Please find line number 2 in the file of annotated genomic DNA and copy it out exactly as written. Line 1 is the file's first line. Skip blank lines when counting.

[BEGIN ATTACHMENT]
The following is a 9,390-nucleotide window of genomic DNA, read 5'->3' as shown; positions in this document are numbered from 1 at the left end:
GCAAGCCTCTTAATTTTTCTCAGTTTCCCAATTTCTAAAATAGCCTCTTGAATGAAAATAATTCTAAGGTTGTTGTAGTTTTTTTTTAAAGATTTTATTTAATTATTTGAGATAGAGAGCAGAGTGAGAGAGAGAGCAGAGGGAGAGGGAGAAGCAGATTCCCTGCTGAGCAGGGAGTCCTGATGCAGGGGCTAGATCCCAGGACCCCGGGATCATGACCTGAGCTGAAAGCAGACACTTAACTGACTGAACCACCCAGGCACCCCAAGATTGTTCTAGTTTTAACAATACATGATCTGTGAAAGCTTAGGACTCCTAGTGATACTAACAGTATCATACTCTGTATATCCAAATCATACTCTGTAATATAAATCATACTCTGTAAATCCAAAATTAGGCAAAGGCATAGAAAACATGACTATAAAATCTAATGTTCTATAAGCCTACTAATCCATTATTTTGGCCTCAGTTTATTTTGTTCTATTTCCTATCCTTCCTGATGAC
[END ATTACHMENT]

GCAAGCCTCTTAATTTTTCTCAGTTTCCCAATTTCTAAAATAGCCTCTTGAATGAAAATAATTCTAAGGTTGTTGTAGTTTTTTTTTAAAGATTTTATTTAATTATTTGAGATAGAGAGCAGAGTGAGAGAGAGAGCAGAGGGAGAGGGAGAAGCAGATTCCCTGCTGAGCAGGGAGTCCTGATGCAGGGGCTAGATCCCAGGACCCCGGGATCATGACCTGAGCTGAAAGCAGACACTTAACTGACTGAACCACCCAGGCACCCCAAGATTGTTCTAGTTTTAACAATACATGATCTGTGAAAGCTTAGGACTCCTAGTGATACTAACAGTATCATACTCTGTATATCCAAATCATACTCTGTAATATAAATCATACTCTGTAAATCCAAAATTAGGCAAAGGCATAGAAAACATGACTATAAAATCTAATGTTCTATAAGCCTACTAATCCATTATTTTGGCCTCAGTTTATTTTGTTCTATTTCCTATCCTTCCTGATGAC